r Baltimore, July 8. A summary of the
bank failures in the United States froni
May 1 to July 23 Inclusive, shows that 801
banking institution with a capital of $38,
951.C33 suspended. The Manufacturers
Record publishes a complete list of the
closed banks by states, also a table which
shows that five-sixths of these failures and
four-fifths of the capital involved, were In.
the western and Pacific states.
Only 10 per cent, of the failures and II
per cent, of the capital involved were in
the south. In Colorado alone the capital
involved was nearly $2,"00,000 greater th-. n
the aggregate capital of all the banks that
failed in the south. The number of fail
ures in the southern states was thirty
seven, involving 4,392,100; in the western
and Pacific states the number was 251, in
volving $31,258,933; and in the eastern and
northern states thirteej, with $2,000,000
The Death Machine Broke Down.
Auburn, N. Y., July CS. William F.
Taylor, who cut the throat of a fellow
convict, was executed by electricity in the
state prison here. He received a shock of
1,330 volts when the armature on the dy
namo burned out and it was impossible to
complete the killing for an hour. During
that time tbe prisoner lay in a state of un
consciousness similar to apoplexy and was
given chloroform and an injection of mor
phine to prevent his reviving, which he
certainly would have done. Meantime the
death chair was connected with the city
electric light plant and the execution was
LIVESTOCK AND PRODUCE MARKETS
Chicago. July 7.
Following were the quotations on toe
Board of Trade today: Wheat July, opened
&3o, closed 619-jc; September, opened 68)4e.
closed Cokjc; December, opened 73, closed
T-isC. CornJuly, opened a3, closed 364o:
September, opened 3H- closed 80ilc;
May. opened 36960, closed 3Sc. Oats July,
opened 26c, closed XI c; Septem
ber, opened 4c, closed "iHc; May,
opened 89c. closed 2S?c. Pork July,
opened, $20.00, closed llt.OO; September,
opened fc-01 closed $19.15. Lard July,
opened 19 55, closed $9. JO.
Live stock: The prices at the Union
Stock Yards today ranged as follows:
Hogg Estimated receipts for the day sS.OOu;
quality better; left over about 7,000;
market moderatively sctlve on packing
and shipping account, and prices were 10
15o lower; sales ranged at. $V0035.W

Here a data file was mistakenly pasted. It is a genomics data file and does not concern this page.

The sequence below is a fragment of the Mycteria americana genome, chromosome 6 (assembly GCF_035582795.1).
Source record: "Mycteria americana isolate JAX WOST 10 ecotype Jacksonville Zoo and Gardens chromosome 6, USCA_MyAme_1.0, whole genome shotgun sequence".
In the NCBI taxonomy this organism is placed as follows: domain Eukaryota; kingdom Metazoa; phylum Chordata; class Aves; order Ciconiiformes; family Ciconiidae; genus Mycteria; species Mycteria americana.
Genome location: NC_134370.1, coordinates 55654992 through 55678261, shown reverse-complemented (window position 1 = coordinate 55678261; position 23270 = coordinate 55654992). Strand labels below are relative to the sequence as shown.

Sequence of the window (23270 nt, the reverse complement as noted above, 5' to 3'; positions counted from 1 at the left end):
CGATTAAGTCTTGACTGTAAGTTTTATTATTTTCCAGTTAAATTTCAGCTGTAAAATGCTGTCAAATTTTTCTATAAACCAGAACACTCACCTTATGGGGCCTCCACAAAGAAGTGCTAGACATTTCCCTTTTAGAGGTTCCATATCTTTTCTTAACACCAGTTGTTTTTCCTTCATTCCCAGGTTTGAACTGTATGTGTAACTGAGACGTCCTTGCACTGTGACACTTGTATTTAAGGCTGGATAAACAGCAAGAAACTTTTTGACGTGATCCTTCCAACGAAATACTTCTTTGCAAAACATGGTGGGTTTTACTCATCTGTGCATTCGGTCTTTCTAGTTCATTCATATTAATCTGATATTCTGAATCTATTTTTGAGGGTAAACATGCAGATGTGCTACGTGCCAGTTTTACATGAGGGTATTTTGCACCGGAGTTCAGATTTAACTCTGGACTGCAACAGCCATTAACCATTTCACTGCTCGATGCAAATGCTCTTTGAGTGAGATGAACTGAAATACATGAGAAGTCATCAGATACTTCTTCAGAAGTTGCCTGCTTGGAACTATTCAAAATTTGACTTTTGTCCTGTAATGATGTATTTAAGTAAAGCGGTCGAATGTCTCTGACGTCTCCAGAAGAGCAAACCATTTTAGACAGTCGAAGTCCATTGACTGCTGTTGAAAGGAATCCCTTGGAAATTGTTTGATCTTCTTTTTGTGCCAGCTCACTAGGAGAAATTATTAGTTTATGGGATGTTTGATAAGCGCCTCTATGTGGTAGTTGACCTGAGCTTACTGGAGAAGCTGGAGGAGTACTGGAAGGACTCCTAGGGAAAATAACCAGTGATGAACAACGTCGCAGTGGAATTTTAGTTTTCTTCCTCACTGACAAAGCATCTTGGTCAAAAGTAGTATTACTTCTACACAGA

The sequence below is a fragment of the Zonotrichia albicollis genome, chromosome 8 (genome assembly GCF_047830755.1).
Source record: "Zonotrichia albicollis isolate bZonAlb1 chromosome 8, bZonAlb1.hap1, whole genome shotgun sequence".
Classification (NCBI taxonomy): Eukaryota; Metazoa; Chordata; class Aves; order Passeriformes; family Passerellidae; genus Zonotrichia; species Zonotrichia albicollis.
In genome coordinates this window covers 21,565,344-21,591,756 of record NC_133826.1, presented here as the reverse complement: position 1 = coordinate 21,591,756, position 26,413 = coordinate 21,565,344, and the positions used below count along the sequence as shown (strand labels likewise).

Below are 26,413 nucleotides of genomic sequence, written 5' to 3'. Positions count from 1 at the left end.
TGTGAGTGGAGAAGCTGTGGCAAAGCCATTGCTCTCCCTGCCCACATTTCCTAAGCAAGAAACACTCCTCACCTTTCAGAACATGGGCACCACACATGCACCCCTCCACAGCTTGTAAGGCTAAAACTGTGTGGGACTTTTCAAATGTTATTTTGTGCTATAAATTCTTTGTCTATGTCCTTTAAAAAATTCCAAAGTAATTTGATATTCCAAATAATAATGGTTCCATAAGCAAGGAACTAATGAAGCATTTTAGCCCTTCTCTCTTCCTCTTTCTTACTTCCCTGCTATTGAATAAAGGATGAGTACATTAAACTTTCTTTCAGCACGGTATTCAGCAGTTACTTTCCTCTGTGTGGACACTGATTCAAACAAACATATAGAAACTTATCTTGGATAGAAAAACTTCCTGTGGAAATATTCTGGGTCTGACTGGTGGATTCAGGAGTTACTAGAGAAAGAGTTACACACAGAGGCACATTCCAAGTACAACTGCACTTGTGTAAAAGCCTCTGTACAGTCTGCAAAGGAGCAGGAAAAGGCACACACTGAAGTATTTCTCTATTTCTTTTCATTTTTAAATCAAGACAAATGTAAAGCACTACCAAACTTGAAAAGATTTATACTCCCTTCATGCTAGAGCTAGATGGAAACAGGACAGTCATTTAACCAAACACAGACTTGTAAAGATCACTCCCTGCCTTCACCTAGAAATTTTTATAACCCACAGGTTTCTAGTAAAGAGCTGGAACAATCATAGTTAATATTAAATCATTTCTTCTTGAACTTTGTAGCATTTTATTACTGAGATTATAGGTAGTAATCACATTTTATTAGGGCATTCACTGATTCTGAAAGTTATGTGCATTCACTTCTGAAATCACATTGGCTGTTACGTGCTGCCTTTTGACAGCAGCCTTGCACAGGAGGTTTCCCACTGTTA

pigs, $5.6530.13 light, $5.30&S.50 rough pack
ing, $5.50&5.63 mixed, and $5.68&5.74 heavy
packing and shipping lots.
Cattle Estimated receipts for tbe day,
12,000; quality fair; market rather slow
on local and shipping account; prices to
ohanged; quotations ranged at $3.00&jTo
choice to extra shipping steers, $1.904. Si good
to choice do., $s6&4.tj fair to good, $3.50
4.00 common to medium do, $3-2S&3.fl0 butohato
steers, $2.253.00 stockers, $1.7O&3.60 feed
ers, $1.10 cows, $3 50GJ3.80 heifers, $2.00
5.75 bulls, $1.803.70 Texas steers, and $4.S0a
6.76 veal calves.
Sheep Estimated receipts for the day,
7.000; quality fair; market fairly active;
prices were steady; quotations ranged at
34.76 per 106 lbs westerns, $2.60$1.B
Texas, $2.00i.W natives, and S3.003a.00
Produce: Batter Finer separator, Xto
per lb; fancy dairy, 16&lfo; packing stock,
U&lSMo. Eggs Fresh northern stock, 13o
Sir doc Lire poultry Spring chickens, 13
LHo par lb: hens, 11U; turkeys, 10$
lie; ducks, fte; geese, $3.oo6.00 per dos.
New potatoes Early Ohio, $l.u0A1.73 per
bbl; 6016J per bu; rose, $3.00. Apples New,
fair to good, $1.7593.60 perbbl; oholoe. $3.TS
3.00. Black raspberries, Michigan, $L10&
1.25 per 18-qt case; red raspberries, $1,003
. 1.25 per 4-qt case. Honey White clover, 1-lb
sections, 153.17c; broken comb, 10c; dark
comb, good condition, 10<e; extracted &5JSO
New York, July 27.
Wheat August, 'OU 71c; September.
7373?sc; October. 75J6c; December. 79 lS-ld
SOX-c. Rye Quiet and weak; western.
64&Wc. Corn No. 2 dull and steady; August,
47&c; September. 47Ha7Jc; October, 464c;
No. 2, 47ta8c. Oata-No. dull and
easier; August, .4331c; September, 30J$o;
state, 3&&4sc; western, 87H&U):. Pork
Moderate demand and steady; new mess,
$18.50319.00. Lard-Quiet and weak; steam
The Local Slarkrtd.
Hay Timothy. JH.no: upland, lioail ; slouei.
JS.00; baled, $10.00311.00.
Batter Fair to choice, SOc ; creamery, 20c
Poultry Chickens, litfc; tarkeya UJ
dueks, tic; geese, 10c.
rKCIT AND VEGETABLES.
Apples $4 00 perbbl.
Onions $4. (JUper bbl.
Tornipa 60c per bu.
Cattle Bntcbcrs pay for corn fed steers
4&4tc; cows and neifeis, calves
IS ON TOP
Costs less than Half
and pleases much better
than the over-priced and
over- endorsed' kinds,
Judge for yourself.
J In Cans. At your Grocer's